Starting today, all Meraki Enterprise network administrators will find a new feature on the Access Control page – Configure tab under Wireless Options in Dashboard: the ability to hide SSIDs.  With this feature turned on for an SSID, anyone searching for nearby wireless networks with their wireless card in their laptop or iPhone would not see this SSID, and would only be able to connect if they knew the name of the SSID.

See the below screen shot for what the new drop-down tool looks like in Dashboard:

blog shot

Note: Meraki does not recommend hiding SSIDs as the sole means of securing a wireless network against unauthorized access.  WPA/WPA2 authentication and encryption should still be used to secure your network.

Happy hiding!

-Posted by Greg Williams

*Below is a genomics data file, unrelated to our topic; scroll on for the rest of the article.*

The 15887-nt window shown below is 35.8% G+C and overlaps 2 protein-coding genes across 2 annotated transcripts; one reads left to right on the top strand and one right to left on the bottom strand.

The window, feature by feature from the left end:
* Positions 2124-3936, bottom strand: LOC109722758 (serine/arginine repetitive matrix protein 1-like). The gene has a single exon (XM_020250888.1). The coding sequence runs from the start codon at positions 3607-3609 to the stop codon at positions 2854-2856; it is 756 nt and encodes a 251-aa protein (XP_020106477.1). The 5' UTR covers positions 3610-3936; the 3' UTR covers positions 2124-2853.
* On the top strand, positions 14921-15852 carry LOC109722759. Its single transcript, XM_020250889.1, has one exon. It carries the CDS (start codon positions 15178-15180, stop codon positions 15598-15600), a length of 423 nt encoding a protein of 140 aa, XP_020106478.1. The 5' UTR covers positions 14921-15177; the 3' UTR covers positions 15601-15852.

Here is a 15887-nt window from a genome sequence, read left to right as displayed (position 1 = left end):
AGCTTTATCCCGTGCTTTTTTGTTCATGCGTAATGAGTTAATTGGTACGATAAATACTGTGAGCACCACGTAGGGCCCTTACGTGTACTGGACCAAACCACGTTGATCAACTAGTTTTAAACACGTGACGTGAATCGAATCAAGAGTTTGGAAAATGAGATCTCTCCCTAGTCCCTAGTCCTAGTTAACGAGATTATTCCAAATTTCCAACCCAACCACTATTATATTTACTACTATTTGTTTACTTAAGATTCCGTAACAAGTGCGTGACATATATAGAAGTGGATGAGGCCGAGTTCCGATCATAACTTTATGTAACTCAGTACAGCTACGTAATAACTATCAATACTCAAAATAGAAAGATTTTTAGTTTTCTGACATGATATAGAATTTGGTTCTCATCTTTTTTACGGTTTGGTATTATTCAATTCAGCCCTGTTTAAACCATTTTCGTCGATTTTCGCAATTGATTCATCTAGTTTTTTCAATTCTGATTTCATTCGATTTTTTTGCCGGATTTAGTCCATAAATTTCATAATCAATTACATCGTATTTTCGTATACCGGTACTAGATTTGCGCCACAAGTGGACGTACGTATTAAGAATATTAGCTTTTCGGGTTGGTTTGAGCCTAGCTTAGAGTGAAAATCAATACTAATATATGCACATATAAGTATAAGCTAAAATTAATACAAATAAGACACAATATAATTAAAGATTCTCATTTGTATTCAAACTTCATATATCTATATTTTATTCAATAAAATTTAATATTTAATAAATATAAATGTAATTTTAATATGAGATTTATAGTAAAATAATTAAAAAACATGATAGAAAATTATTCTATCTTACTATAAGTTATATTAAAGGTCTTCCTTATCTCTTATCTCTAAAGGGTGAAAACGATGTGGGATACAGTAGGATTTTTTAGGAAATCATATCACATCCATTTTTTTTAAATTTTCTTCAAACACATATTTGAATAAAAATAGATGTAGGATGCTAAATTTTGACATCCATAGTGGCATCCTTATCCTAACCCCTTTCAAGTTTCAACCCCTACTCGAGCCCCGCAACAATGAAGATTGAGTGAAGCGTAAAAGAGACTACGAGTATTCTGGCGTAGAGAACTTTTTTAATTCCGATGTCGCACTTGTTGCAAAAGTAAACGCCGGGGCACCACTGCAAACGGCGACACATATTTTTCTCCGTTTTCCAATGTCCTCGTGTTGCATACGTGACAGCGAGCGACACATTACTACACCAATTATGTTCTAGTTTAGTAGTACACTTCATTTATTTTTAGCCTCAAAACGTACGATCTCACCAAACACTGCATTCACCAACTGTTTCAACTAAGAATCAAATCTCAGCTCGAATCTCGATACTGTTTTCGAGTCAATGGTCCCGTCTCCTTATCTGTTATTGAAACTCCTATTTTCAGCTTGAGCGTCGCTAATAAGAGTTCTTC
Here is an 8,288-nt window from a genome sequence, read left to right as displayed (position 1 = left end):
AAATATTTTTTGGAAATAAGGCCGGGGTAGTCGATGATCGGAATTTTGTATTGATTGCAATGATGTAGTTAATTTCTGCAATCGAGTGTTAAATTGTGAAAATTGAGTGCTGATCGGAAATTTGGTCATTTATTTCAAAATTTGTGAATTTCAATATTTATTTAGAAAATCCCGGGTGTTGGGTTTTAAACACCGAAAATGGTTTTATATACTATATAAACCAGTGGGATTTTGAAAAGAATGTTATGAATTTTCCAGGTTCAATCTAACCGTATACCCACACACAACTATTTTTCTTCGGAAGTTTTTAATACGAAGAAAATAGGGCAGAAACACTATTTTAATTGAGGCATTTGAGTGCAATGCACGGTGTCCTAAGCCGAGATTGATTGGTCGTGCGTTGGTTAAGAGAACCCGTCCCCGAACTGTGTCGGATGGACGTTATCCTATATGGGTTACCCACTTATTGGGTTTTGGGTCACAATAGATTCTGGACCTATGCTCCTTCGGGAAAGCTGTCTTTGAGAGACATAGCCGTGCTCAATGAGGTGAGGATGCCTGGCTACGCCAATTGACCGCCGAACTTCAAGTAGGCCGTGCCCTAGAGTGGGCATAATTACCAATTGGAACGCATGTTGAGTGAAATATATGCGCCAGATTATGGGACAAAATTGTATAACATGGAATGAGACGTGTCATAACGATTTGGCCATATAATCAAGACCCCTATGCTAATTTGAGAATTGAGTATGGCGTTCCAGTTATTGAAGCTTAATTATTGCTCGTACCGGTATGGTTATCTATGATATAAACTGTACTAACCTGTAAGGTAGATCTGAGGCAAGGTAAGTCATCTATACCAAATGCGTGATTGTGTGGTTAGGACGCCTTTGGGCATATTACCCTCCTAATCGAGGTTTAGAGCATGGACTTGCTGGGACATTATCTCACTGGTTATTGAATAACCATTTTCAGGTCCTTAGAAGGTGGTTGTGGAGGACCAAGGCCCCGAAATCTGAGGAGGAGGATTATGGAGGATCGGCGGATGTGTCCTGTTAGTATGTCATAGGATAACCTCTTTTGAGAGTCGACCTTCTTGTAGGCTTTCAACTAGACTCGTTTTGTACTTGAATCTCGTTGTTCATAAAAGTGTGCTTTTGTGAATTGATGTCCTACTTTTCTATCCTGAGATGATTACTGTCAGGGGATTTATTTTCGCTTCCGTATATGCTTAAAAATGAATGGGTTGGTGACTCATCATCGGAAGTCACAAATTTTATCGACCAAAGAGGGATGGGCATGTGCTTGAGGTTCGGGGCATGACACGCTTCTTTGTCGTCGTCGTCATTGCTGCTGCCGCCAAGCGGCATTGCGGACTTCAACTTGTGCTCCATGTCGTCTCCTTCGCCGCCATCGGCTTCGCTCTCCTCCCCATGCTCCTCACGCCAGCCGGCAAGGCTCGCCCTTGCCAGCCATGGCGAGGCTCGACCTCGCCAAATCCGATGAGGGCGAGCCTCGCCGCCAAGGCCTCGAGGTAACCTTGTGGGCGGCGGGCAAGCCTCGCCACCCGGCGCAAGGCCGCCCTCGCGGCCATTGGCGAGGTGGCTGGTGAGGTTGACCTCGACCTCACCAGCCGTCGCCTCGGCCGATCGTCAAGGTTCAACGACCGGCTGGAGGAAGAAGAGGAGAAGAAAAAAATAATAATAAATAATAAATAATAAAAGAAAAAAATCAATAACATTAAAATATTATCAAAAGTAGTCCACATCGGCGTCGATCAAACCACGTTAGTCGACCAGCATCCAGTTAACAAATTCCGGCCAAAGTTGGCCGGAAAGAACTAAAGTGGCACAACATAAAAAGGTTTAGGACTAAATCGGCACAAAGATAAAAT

Our new digs in the Mission

After a week of moving in and getting settled, we are finally starting to feel at home in our new office at 660 Alabama in San Francisco’s Mission neighborhood. With floor-to-ceiling windows and an airy wide-open space, it’s a perfect set up for us. We’ve shared a few photos so you can get an inside look.

Enjoy, and happy Friday, everyone!

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– Posted by Marie Williams

Miles the Piñata Goes Out With a Bang

In celebration of our upcoming office move, Meraki engineers Dan and Brian and sales development rep Mary created a piñata in the form of our beloved mascot, Miles. Last Friday, we threw a fiesta to say goodbye to 99 Rhode Island and give Miles a good beating.